Last US Planes Out of Kabul, Taliban Says
A U.S military aircraft takes off from the Hamid Karzai International Airport in Kabul, Afghanistan, Monday, Aug. 30, 2021. (AP Photo/Wali Sabawoon)
By Jack Gournell | Monday, 30 August 2021 04:18 PM
The last American military aircraft have departed Kabul airport, leaving the Taliban in control of the airport, reporter TRT World reporter Ali Mustafa tweeted Monday afternoon, quoting a Taliban commander.
"Taliban commander: last US military planes – four in all – have departed from Kabul airport – airport is now under Taliban control," Mustafa's tweet read.
Fox News' Jennifer Griffin reported she had confimed the news with multiple official sources inside the U.S. government.
The Pentagon had remained tight-lipped about final operations and had not specified when the withdrawal will be completed ahead of Tuesday's deadline. But spokesman John Kirby told reporters “there is still time” for Americans to join a massive airlift that has allowed more than 116,000 people to leave since the Taliban swept back into power two weeks ago.
All day Monday, U.S. military cargo jets came and went despite the rocket attack, which did not hurt anyone. The Taliban released a video shot from the airport's grounds, saying the Americans had removed or destroyed most of their equipment and that troop numbers were far lower. “It looks like today will be the last day,” one of the unidentified fighters said.
With the departure of the last of its troops, the U.S. is ending its 20-year war with the Taliban back in power. Many Afghans remain fearful of them or further instability, and there have been sporadic reports of killings and other abuses in areas under Taliban control despite pledges to restore peace and security.
In the last 24 hours, the American military evacuated about 1,200 people on 26 C-17 flights, while two coalition flights flew out 50 others, the White House said.
The two-week airlift has brought scenes of desperation and horror. In the early days, people desperate to flee Taliban rule flooded onto the tarmac and some fell to their deaths after clinging to a departing aircraft. On Thursday, an Islamic State suicide attack at an airport gate killed at least 169 Afghans and 13 U.S. service members.
The extremist group is far more radical than the Taliban, who captured most of Afghanistan in a matter of days. The two groups have fought each other before, and the Taliban have pledged to not harbor terrorist groups.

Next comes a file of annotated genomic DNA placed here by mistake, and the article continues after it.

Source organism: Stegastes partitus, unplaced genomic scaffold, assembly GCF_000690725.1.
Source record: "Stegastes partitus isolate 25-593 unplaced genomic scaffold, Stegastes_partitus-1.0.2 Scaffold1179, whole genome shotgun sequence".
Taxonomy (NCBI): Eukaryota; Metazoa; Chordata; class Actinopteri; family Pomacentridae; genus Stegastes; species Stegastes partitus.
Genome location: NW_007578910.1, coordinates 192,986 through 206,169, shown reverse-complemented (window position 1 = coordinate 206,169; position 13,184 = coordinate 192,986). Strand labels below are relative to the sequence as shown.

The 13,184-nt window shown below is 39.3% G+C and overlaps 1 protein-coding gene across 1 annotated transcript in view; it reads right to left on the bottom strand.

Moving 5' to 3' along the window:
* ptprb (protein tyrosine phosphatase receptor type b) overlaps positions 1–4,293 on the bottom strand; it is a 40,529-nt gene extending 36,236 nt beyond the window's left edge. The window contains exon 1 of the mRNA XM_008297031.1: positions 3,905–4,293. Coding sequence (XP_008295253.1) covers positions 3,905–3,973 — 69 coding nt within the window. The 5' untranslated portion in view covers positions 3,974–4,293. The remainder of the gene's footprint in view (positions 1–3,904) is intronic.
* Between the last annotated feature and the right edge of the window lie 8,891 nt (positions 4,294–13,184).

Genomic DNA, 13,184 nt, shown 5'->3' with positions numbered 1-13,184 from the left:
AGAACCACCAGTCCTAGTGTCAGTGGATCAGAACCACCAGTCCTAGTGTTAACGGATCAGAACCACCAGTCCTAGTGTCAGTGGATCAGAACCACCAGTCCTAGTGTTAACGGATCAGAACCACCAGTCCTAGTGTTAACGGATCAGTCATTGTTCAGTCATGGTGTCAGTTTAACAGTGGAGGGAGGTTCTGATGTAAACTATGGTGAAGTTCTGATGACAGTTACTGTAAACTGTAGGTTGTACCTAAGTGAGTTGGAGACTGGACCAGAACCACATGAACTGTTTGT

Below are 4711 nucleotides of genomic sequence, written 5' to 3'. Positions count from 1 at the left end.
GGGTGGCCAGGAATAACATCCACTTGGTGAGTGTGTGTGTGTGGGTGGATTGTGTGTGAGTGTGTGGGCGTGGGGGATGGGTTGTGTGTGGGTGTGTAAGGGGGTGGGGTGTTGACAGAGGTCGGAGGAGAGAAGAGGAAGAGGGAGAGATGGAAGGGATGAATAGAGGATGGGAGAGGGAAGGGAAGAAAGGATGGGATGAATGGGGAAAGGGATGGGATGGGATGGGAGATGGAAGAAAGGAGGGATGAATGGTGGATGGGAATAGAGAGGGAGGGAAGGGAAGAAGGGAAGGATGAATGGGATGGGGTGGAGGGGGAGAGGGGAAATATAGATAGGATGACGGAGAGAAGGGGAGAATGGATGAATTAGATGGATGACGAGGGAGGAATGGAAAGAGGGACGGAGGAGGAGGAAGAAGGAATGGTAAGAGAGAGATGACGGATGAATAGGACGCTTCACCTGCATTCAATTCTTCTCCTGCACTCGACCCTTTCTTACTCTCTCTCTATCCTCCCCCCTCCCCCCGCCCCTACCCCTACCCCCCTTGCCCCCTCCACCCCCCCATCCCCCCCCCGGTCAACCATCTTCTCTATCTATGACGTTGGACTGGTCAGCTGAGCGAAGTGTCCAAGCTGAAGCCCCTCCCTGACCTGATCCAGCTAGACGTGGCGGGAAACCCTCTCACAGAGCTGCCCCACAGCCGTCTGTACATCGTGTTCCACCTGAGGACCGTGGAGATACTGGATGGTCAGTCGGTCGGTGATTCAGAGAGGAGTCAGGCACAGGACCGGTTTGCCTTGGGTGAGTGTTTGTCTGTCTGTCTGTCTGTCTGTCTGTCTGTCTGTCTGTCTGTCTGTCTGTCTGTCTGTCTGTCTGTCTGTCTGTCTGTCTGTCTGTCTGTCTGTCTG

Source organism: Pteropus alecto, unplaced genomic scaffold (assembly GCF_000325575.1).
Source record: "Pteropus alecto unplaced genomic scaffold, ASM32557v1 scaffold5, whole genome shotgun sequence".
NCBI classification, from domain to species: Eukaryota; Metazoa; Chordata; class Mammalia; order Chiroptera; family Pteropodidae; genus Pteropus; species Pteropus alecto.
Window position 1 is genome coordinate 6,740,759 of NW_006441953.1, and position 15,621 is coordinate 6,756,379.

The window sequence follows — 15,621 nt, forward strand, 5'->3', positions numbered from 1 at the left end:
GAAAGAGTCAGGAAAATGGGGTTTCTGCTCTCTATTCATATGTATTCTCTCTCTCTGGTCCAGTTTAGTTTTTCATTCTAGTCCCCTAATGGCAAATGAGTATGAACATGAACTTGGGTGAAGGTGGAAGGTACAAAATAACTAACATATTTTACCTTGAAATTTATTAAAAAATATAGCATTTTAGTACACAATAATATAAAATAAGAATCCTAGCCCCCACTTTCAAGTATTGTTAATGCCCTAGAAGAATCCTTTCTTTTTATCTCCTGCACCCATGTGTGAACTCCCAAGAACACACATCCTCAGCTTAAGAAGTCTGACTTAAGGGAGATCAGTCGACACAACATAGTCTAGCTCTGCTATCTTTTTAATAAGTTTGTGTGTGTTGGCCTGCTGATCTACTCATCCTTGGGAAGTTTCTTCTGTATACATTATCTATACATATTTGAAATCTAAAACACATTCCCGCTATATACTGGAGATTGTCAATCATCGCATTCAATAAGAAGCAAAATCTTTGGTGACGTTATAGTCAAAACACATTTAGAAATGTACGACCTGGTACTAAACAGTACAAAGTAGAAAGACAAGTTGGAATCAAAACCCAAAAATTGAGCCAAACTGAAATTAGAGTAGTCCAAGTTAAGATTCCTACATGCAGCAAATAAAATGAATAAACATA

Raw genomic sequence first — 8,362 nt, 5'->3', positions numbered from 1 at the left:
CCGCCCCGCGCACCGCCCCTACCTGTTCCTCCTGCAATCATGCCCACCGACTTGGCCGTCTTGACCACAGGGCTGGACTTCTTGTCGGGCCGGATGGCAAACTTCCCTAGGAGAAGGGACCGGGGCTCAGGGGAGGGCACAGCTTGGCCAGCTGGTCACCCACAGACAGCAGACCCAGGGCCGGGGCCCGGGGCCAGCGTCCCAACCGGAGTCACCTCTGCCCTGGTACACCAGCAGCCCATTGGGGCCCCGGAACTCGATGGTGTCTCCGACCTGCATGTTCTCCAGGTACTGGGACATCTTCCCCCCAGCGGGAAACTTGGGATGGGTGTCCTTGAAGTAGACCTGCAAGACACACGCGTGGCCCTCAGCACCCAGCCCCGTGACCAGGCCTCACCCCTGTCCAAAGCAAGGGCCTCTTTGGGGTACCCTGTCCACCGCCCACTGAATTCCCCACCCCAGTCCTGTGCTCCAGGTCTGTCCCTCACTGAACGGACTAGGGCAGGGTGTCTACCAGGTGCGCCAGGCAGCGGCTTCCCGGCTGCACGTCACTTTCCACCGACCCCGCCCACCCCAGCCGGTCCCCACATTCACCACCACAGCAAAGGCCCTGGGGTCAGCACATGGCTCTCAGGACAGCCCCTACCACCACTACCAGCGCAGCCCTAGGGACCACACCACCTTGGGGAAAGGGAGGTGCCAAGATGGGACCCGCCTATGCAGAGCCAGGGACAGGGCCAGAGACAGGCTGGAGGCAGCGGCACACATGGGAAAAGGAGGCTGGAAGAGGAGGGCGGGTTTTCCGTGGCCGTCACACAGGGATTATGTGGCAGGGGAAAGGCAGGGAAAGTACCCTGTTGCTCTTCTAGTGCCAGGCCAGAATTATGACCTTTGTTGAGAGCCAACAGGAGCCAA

The Taliban tightened their security cordon around the airport after the attack, clearing away massive crowds of Afghans who were desperate to flee the country in the waning days of the U.S.-led airlift. Taliban fighters are now stationed along a fence near the main runway.
Planes took off about every 20 minutes at one point Monday morning. One C-17 landing in the afternoon shot off flares as it approached — a maneuver to protect against heat-seeking missiles and a sign the U.S. military remains concerned about surface-to-air missiles loose in the country.
Smoke from several fires along the airport's perimeter could be seen. It wasn't clear what was ablaze, although U.S. forces typically destroy material and equipment they don't take with them.
The airport had been one of the few ways out for foreigners and Afghans fleeing the Taliban. However, coalition nations have halted their evacuations in recent days, leaving the U.S. military largely alone there with some remaining allied Afghan forces.
The U.S. State Department released a statement Sunday signed by about 100 countries, as well as NATO and the European Union, saying they had received “assurances” from the Taliban that people with travel documents would still be able to leave.
The Taliban have said they will allow normal travel after the U.S. withdrawal is completed on Tuesday and they take control of the airport. However, it is unclear how the militants will run the airport and which commercial carriers will begin flying in, given the ongoing security concerns.
Qatar confirmed to The Associated Press on Monday that the Gulf country has been taking part in negotiations about operations at the airport with Afghan and international parties, mainly the U.S. and Turkey. Qatar’s Assistant Foreign Minister Lolwa al-Khater said its main priority is restoring regular operations while maintaining security at the airport. Qatar is a U.S. ally that has long hosted a Taliban political office.
The Taliban have honored a pledge not to attack Western forces so long as they evacuate by Tuesday, but IS remains a threat.
The U.S. carried out a drone strike Saturday that it said killed two IS members. American officials said a U.S. drone strike on Sunday blew up a vehicle carrying IS suicide bombers who were planning to attack the airport.
Relatives of those killed in Sunday's strike disputed that account, saying it killed civilians who had nothing to do with the extremist group.
Najibullah Ismailzada said his brother-in-law, Zemarai Ahmadi, 38, had just arrived home from his job working with a Korean charity. As he drove into the garage, his children came out to greet him, and that's when the missile struck.
“We lost 10 members of our family,” Ismailzada said, including six children raging in age from 2 to 8. He said another relative, Naser Nejrabi, who was a former soldier in the Afghan army and a former interpreter for the U.S. military in his mid-20s, also was killed, along with two teenagers.
U.S. officials have acknowledged the reports of civilian casualties without confirming them.
White House press secretary Jen Psaki said the U.S. military takes steps to avoid civilian casualties when carrying out targeted strikes. “Of course, the loss of life from anywhere is horrible, and it impacts families no matter where they’re living, in the United States or around the world,” she said.
The Associated Press contributed to this report.